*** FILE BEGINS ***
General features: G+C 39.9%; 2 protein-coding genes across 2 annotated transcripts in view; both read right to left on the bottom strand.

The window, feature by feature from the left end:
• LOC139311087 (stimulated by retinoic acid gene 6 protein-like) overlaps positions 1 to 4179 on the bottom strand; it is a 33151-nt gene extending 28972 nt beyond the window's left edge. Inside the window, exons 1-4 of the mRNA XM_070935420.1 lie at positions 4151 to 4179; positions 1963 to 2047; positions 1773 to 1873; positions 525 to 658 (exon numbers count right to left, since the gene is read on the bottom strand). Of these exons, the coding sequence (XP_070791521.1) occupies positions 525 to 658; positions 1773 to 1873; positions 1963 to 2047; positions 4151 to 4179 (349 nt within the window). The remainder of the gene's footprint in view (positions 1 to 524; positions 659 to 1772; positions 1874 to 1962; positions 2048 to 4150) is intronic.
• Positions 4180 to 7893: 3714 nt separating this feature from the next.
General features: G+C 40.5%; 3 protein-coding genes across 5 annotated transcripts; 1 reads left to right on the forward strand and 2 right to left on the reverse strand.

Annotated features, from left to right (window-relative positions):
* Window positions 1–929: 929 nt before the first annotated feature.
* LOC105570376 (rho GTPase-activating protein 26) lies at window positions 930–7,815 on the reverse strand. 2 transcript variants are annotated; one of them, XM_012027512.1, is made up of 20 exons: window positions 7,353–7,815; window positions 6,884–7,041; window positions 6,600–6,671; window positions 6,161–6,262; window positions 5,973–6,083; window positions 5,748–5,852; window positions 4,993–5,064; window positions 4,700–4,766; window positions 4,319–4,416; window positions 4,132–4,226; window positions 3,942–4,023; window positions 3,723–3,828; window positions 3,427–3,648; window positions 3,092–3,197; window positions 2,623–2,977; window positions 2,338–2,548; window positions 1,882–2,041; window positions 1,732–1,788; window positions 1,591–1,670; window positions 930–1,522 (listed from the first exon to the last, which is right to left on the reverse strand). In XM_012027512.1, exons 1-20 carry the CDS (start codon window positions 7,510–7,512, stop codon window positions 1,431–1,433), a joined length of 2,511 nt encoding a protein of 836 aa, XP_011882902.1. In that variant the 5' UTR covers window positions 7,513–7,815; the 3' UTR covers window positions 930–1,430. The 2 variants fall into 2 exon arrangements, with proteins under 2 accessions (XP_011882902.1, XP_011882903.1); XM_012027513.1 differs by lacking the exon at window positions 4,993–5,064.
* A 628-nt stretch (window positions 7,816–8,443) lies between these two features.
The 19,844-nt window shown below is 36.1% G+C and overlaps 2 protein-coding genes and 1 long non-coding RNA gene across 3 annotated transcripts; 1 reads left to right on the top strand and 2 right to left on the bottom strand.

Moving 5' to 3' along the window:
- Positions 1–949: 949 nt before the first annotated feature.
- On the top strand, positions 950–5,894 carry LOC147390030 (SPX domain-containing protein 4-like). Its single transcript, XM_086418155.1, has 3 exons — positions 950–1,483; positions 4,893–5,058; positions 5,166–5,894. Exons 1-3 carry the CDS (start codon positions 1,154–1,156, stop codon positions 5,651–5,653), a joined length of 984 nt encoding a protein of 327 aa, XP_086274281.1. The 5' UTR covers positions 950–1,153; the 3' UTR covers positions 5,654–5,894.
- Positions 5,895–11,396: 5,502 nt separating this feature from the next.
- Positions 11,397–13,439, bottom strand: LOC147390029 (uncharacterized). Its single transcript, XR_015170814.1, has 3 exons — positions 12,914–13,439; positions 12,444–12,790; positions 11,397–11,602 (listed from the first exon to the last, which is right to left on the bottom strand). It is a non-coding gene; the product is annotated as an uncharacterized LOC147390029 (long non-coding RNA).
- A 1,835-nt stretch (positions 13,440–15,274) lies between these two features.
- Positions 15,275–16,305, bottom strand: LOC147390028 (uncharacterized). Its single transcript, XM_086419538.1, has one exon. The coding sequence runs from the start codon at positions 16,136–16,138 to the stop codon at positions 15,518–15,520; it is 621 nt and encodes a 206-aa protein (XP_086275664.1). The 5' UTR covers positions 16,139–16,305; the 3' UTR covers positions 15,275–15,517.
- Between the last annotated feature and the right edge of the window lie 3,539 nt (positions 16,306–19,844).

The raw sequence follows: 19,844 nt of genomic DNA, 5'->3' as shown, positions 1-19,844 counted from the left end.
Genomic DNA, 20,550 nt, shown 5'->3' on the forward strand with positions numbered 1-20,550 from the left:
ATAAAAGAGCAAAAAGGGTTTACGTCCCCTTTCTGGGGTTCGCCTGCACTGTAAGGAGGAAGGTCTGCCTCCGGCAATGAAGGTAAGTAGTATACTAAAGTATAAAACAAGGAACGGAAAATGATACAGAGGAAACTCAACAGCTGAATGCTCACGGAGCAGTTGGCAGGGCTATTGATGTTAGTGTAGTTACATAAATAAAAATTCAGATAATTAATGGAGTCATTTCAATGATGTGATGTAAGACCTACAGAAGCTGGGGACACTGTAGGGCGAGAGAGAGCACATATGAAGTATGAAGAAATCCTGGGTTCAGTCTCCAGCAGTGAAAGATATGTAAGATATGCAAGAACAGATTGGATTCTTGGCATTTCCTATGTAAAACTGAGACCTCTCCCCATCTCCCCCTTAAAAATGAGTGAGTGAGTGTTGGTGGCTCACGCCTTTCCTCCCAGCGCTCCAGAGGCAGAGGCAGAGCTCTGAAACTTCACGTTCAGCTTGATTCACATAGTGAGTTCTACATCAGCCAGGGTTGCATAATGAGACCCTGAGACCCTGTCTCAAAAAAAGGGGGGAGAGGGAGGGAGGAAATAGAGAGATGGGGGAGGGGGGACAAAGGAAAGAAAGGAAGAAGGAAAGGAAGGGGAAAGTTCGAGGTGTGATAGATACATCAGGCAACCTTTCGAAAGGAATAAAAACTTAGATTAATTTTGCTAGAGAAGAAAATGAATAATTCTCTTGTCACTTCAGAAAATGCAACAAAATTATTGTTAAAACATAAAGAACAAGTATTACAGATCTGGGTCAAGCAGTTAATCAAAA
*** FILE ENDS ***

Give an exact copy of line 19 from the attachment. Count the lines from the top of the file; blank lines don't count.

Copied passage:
The raw sequence follows: 19,844 nt of genomic DNA, 5'->3' as shown, positions 1-19,844 counted from the left end.